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The Role of "Closest Prior Art" in Determining Non-Obviousness

Hsiu-Ru Chien/Alfred Lu

Non-obviousness of a claimed invention is generally determined, based on comparing the claimed subject matter with a combination of multiple prior art references cited, by investigating whether a person having ordinary skill in the art is motivated to combine the disclosure of said prior art references and can easily accomplish the claimed invention. However, there is no specific regulation in the Guidelines for Patent Examination or from court cases in Taiwan as to whether there is any priority in the application of said prior art references.
Europe, Japan and China have introduced the concept of "closest prior art" (or "principal reference") to the examination of invention patents. For instance, the Case Law of the Boards of Appeal of the European Patent Office points out: When considering whether or not claimed subject matter constitutes an obvious solution to an objective technical problem, the question to be answered is whether or not a skilled person, when solving the problem, would have modified the teaching in the closest prior art document in light of other teachings in the prior art so as to arrive at the claimed invention.
The Taiwan Intellectual Property Court (hereinafter the "IP Court") once mentioned the concept of "closest prior art" in its 2010-Min-Zhuan-Shang-No.55 judgment delivered on July 28th, 2011. According to the IP Court, the cited prior art differs from the utility model sought to be patented merely in subtle structural changes (i.e. the "closest prior art") and the distinguishing features have already been disclosed in other prior art documents of the same field to the extent that would lead a person skilled in the art to achieve the utility model sought to be patented and to realize expected functions by replacing or changing the disclosure of said closest prior art; therefore, it could be concluded that the utility model sought to be patented can be easily achieved by a person skilled in the art and thereby lacks non-obviousness.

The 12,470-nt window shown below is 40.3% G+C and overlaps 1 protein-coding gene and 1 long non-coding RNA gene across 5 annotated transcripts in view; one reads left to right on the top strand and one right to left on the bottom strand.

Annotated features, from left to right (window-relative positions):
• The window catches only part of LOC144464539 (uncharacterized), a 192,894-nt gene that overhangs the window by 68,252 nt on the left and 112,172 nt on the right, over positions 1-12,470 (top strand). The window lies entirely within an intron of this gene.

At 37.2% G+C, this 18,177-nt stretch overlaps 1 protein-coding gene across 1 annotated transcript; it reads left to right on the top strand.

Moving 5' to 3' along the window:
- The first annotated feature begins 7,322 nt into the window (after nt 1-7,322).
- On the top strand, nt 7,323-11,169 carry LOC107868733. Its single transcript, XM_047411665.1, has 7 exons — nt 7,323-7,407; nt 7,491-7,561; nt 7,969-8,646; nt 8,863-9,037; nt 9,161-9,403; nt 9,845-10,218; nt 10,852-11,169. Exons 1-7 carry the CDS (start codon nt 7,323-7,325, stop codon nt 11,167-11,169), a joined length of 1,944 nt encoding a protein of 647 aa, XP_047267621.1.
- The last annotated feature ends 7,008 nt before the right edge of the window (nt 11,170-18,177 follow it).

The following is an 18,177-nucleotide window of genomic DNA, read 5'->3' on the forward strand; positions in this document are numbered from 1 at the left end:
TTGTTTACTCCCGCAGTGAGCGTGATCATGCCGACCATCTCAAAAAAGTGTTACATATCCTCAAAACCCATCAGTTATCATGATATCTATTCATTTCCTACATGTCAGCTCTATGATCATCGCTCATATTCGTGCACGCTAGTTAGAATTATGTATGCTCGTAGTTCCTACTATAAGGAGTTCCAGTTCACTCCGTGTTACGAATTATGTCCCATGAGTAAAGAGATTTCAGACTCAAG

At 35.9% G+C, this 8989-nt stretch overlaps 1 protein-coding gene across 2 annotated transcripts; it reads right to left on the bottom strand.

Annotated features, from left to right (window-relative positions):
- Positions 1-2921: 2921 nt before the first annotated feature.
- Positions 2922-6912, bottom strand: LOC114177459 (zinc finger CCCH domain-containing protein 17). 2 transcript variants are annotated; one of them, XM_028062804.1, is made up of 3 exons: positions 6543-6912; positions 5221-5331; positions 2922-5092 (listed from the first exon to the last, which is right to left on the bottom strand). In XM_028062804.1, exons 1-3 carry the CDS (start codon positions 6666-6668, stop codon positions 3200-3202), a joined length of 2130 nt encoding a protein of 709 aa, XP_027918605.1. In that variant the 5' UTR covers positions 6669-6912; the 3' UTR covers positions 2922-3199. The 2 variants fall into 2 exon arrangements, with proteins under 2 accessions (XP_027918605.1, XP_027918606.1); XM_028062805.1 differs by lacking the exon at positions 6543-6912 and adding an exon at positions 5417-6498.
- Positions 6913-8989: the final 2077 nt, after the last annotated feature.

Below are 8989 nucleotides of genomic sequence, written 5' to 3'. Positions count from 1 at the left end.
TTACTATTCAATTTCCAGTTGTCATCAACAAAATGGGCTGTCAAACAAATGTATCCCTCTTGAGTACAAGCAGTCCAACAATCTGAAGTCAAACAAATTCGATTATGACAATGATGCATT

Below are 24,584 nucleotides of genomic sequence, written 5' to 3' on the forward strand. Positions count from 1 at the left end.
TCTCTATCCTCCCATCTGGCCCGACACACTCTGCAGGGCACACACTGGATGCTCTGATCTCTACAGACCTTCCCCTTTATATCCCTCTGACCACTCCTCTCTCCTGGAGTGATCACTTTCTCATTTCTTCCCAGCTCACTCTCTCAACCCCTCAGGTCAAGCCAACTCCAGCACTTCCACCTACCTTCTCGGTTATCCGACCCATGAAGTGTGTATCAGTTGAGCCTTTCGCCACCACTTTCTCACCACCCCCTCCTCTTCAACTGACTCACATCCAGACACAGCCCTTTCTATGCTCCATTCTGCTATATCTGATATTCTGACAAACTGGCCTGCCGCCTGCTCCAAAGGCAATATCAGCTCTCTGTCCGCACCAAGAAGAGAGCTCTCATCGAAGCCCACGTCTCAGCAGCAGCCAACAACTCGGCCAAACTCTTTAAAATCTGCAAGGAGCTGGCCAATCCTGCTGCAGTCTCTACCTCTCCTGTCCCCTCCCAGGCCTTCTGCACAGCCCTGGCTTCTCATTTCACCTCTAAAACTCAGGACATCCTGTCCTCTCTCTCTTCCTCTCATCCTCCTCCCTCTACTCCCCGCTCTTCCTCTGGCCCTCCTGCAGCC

The IP Court further defined "closest prior art" in its 2016 Xing-Zhuan-Su-No.13 administrative judgment delivered on November 21st, 2016. Based on a combination of Evidence 2 and Evidence 3 supporting the patent invalidation action, the Intellectual Property Office (IPO) concluded that the disputed patent lacked non-obviousness and thus announced to invalidate the disputed patent. During the administrative litigation proceedings, the patentee (i.e. the plaintiff) elaborated on the differences between Evidence 3 and Evidence 2 as well as the differences between Evidence 3 and the disputed patent in structure and manufacturing process, claiming they could not be easily combined.
According to the IP Court, when determining the non-obviousness of a claimed invention, the first step is to confirm the "closest prior art" and then to ascertain the differences between said invention and said closest prior art in order to determine whether or not the claimed invention is able to overcome technical problems not resolved by the prior art or to propose any inventive technical means better benefiting the industry or satisfying consumer market demands. The final step is to judge in a comprehensive manner whether or not a person having ordinary skill in the art would be motivated by reasonable and specific reasons to make the claimed invention as a whole and realize expected functions by diverting, replacing or changing the closest prior art, or combining it with other prior art references.
Based on the abovementioned opinion, the IP Court held that since the structure and manufacturing process of the disputed patent had been disclosed by Evidence 2, the prior art closest to the disputed patent, no excessive efforts should be made to mechanically compare structural differences between Evidence 3 and Evidence 2 in order to negate a possible combination of the two items of evidence in determining whether or not they can prove non-obviousness of the disputed patent. In addition, since Evidence 2 and Evidence 3 belong to relevant technical fields and aim to achieve the same technical functions by resolving technical problems with the same technical means, all these facts provide the motivation to combine the two. Moreover, the combination of the two pieces of evidence has already revealed all technical features of the disputed patent. Therefore, the IP Court negated the non-obviousness of the disputed patent and rejected the complaint of the plaintiff.
On the basis of the abovementioned judgment, it can be concluded that should the "closest prior art" have been determined and various prior art references have the potential to be combined, efforts should only be directed to confirming whether or not other prior art references used in combination have disclosed distinguishing technical features differing from the "closest prior art" and the disputed patent. No excessive efforts should be made to mechanically compare structural differences among various prior art references in order to negate their possible combinations.